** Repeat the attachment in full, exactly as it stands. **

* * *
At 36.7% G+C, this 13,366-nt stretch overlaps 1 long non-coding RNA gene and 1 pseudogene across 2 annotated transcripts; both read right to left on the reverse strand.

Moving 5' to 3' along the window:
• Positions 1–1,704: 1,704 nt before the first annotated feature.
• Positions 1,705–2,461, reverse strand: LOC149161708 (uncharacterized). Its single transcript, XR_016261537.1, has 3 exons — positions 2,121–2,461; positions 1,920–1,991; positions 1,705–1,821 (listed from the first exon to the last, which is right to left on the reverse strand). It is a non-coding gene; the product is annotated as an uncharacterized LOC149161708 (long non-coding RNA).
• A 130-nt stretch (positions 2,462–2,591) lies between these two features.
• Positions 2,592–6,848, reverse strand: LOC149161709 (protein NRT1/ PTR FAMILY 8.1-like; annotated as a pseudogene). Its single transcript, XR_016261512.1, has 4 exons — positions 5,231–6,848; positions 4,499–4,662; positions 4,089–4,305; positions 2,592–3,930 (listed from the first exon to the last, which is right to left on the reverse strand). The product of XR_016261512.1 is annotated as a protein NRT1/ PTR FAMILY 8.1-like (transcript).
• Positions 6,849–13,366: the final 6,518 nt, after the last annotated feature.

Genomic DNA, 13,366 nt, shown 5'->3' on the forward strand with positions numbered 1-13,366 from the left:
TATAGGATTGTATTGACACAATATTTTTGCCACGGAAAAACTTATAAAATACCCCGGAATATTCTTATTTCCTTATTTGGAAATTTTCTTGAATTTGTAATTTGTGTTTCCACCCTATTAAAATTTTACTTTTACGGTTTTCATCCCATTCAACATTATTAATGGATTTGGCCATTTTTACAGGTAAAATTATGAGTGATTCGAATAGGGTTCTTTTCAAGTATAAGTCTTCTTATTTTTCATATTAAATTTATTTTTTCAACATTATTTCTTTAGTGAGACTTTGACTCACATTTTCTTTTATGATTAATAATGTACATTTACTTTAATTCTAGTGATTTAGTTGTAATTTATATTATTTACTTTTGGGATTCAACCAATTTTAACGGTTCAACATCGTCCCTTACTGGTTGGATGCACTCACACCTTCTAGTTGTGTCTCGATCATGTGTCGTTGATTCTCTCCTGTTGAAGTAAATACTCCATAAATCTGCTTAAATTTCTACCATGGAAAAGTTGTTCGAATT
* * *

At 36.7% G+C, this 13,366-nt stretch overlaps 1 long non-coding RNA gene and 1 pseudogene across 2 annotated transcripts; both read right to left on the reverse strand.

Moving 5' to 3' along the window:
• Positions 1–1,704: 1,704 nt before the first annotated feature.
• Positions 1,705–2,461, reverse strand: LOC149161708 (uncharacterized). Its single transcript, XR_016261537.1, has 3 exons — positions 2,121–2,461; positions 1,920–1,991; positions 1,705–1,821 (listed from the first exon to the last, which is right to left on the reverse strand). It is a non-coding gene; the product is annotated as an uncharacterized LOC149161708 (long non-coding RNA).
• A 130-nt stretch (positions 2,462–2,591) lies between these two features.
• Positions 2,592–6,848, reverse strand: LOC149161709 (protein NRT1/ PTR FAMILY 8.1-like; annotated as a pseudogene). Its single transcript, XR_016261512.1, has 4 exons — positions 5,231–6,848; positions 4,499–4,662; positions 4,089–4,305; positions 2,592–3,930 (listed from the first exon to the last, which is right to left on the reverse strand). The product of XR_016261512.1 is annotated as a protein NRT1/ PTR FAMILY 8.1-like (transcript).
• Positions 6,849–13,366: the final 6,518 nt, after the last annotated feature.

Genomic DNA, 13,366 nt, shown 5'->3' on the forward strand with positions numbered 1-13,366 from the left:
TATAGGATTGTATTGACACAATATTTTTGCCACGGAAAAACTTATAAAATACCCCGGAATATTCTTATTTCCTTATTTGGAAATTTTCTTGAATTTGTAATTTGTGTTTCCACCCTATTAAAATTTTACTTTTACGGTTTTCATCCCATTCAACATTATTAATGGATTTGGCCATTTTTACAGGTAAAATTATGAGTGATTCGAATAGGGTTCTTTTCAAGTATAAGTCTTCTTATTTTTCATATTAAATTTATTTTTTCAACATTATTTCTTTAGTGAGACTTTGACTCACATTTTCTTTTATGATTAATAATGTACATTTACTTTAATTCTAGTGATTTAGTTGTAATTTATATTATTTACTTTTGGGATTCAACCAATTTTAACGGTTCAACATCGTCCCTTACTGGTTGGATGCACTCACACCTTCTAGTTGTGTCTCGATCATGTGTCGTTGATTCTCTCCTGTTGAAGTAAATACTCCATAAATCTGCTTAAATTTCTACCATGGAAAAGTTGTTCGAATT